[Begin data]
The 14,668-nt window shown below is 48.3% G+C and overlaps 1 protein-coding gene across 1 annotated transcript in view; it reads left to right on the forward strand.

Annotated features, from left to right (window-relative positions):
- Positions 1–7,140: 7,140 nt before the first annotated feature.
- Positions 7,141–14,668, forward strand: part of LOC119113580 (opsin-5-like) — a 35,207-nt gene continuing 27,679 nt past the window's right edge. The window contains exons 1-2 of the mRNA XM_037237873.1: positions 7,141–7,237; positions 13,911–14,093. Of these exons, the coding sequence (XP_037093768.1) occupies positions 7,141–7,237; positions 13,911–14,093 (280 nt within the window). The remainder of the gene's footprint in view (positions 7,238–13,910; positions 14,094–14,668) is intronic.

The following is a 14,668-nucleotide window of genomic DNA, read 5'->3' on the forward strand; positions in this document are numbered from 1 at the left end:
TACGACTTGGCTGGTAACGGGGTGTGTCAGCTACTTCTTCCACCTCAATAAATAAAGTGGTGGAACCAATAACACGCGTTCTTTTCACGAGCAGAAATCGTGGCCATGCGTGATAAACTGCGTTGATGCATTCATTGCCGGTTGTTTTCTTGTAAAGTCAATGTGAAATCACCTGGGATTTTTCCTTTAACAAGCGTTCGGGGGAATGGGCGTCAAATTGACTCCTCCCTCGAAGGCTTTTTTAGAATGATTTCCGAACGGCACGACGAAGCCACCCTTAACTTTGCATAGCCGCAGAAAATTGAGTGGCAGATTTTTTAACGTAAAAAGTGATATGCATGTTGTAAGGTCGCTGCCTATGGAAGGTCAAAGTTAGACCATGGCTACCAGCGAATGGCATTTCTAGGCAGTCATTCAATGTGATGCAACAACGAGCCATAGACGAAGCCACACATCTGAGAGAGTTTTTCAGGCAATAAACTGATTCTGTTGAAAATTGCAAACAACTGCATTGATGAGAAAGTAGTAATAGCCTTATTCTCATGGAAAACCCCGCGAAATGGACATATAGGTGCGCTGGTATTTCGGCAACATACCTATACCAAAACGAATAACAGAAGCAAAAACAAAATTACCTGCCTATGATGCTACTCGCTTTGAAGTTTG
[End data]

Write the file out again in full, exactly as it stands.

The 14,668-nt window shown below is 48.3% G+C and overlaps 1 protein-coding gene across 1 annotated transcript in view; it reads left to right on the forward strand.

Annotated features, from left to right (window-relative positions):
- Positions 1–7,140: 7,140 nt before the first annotated feature.
- Positions 7,141–14,668, forward strand: part of LOC119113580 (opsin-5-like) — a 35,207-nt gene continuing 27,679 nt past the window's right edge. The window contains exons 1-2 of the mRNA XM_037237873.1: positions 7,141–7,237; positions 13,911–14,093. Of these exons, the coding sequence (XP_037093768.1) occupies positions 7,141–7,237; positions 13,911–14,093 (280 nt within the window). The remainder of the gene's footprint in view (positions 7,238–13,910; positions 14,094–14,668) is intronic.

The following is a 14,668-nucleotide window of genomic DNA, read 5'->3' on the forward strand; positions in this document are numbered from 1 at the left end:
TACGACTTGGCTGGTAACGGGGTGTGTCAGCTACTTCTTCCACCTCAATAAATAAAGTGGTGGAACCAATAACACGCGTTCTTTTCACGAGCAGAAATCGTGGCCATGCGTGATAAACTGCGTTGATGCATTCATTGCCGGTTGTTTTCTTGTAAAGTCAATGTGAAATCACCTGGGATTTTTCCTTTAACAAGCGTTCGGGGGAATGGGCGTCAAATTGACTCCTCCCTCGAAGGCTTTTTTAGAATGATTTCCGAACGGCACGACGAAGCCACCCTTAACTTTGCATAGCCGCAGAAAATTGAGTGGCAGATTTTTTAACGTAAAAAGTGATATGCATGTTGTAAGGTCGCTGCCTATGGAAGGTCAAAGTTAGACCATGGCTACCAGCGAATGGCATTTCTAGGCAGTCATTCAATGTGATGCAACAACGAGCCATAGACGAAGCCACACATCTGAGAGAGTTTTTCAGGCAATAAACTGATTCTGTTGAAAATTGCAAACAACTGCATTGATGAGAAAGTAGTAATAGCCTTATTCTCATGGAAAACCCCGCGAAATGGACATATAGGTGCGCTGGTATTTCGGCAACATACCTATACCAAAACGAATAACAGAAGCAAAAACAAAATTACCTGCCTATGATGCTACTCGCTTTGAAGTTTG